state: ONLINE
 scrub: none requested

	NAME                                         STATE     READ WRITE CKSUM
	files                                        ONLINE       0     0     0
	  raidz2                                     ONLINE       0     0     0
	    c0t600C0FF00000000009234951BE0FE300d0s2  ONLINE       0     0     0
	    c0t600C0FF00000000009234968DA6E9000d0s2  ONLINE       0     0     0
	    c0t600C0FF00000000009234973FFDC2800d0s2  ONLINE       0     0     0
	    c0t600C0FF000000000092349113B66D600d0s2  ONLINE       0     0     0
	    c0t600C0FF000000000092349239DC55200d0s2  ONLINE       0     0     0

I'm pretty sure each of those vdevs is built out of multiple disks in the actual array. (Ask me about this if you think it matters, and I can find out.)

While preparing this blog entry, I ran the query program a number of times in order to get the output that I wanted, so these indices were probably warm in the disk cache. Anyways, here's the basic results:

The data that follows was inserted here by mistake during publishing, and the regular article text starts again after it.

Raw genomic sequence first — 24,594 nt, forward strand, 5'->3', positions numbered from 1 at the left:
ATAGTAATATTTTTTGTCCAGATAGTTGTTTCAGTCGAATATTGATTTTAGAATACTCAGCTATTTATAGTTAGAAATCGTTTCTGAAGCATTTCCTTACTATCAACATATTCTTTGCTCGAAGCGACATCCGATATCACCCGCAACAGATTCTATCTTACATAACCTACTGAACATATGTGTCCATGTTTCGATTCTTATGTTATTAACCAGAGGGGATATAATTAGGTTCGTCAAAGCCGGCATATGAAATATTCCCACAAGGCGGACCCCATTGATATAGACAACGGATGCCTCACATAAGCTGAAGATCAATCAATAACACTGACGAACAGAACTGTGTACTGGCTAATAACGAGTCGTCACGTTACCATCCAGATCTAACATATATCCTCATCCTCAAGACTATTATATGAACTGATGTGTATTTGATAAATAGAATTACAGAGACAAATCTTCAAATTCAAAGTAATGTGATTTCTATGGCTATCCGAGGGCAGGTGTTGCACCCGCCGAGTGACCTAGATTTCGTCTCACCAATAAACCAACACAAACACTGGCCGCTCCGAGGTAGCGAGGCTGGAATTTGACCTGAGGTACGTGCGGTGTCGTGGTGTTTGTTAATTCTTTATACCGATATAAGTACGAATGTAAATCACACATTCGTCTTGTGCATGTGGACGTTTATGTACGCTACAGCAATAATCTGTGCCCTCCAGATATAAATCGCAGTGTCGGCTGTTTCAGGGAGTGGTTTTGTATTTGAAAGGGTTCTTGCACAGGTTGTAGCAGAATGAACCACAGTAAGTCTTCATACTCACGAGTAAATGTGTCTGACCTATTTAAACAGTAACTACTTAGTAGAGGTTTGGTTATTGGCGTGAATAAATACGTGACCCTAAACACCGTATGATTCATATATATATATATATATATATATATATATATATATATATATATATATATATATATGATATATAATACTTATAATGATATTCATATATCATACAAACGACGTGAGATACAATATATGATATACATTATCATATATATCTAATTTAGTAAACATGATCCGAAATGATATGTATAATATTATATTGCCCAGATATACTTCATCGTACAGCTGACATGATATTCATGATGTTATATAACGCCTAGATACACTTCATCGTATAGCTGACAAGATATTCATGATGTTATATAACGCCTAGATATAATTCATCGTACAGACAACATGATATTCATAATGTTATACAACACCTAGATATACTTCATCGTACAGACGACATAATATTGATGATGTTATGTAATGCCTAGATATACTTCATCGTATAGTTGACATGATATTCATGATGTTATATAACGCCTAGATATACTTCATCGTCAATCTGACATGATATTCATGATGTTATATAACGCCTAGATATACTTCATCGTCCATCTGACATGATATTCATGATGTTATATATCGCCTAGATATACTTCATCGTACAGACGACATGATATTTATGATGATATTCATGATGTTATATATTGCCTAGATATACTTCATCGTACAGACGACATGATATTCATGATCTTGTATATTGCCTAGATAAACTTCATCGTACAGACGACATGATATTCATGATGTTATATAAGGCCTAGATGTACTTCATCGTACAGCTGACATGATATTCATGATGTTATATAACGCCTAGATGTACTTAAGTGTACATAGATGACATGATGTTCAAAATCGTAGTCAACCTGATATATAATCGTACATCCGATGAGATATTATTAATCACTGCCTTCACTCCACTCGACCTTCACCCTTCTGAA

IndexTotal Query Time (ms)Avg. Query Time (ms)

The queries using lightweight expansion take about 1.9 times as long as the queries using stemming.

I was curious if the number of partitions in the index was affecting how long the queries were taking to run, so I generated versions of the indices where all of the partitions had been merged into a single partition. The results for this merged index were:

IndexTotal Query Time (ms)Avg. Query Time (ms)
Unstemmed (merged)59615.2133.01
Stemmed (merged) 30880.8917.01

This is a speedup of around 12% in both cases, but about the same ratio for the times.

So, where's the extra time going, you ask? One of the things that we've added to Minion recently is query statistics processing. The engine keeps track of the number of dictionary lookups, dictionary cache hits, how many postings lists are loaded, how long it takes to load them, an so on. The stuff we're collecting is in the QueryStats class, and at any time you can ask the search engine for the current set of query statistics. Here's the stats for the merged index for the unstemmed index: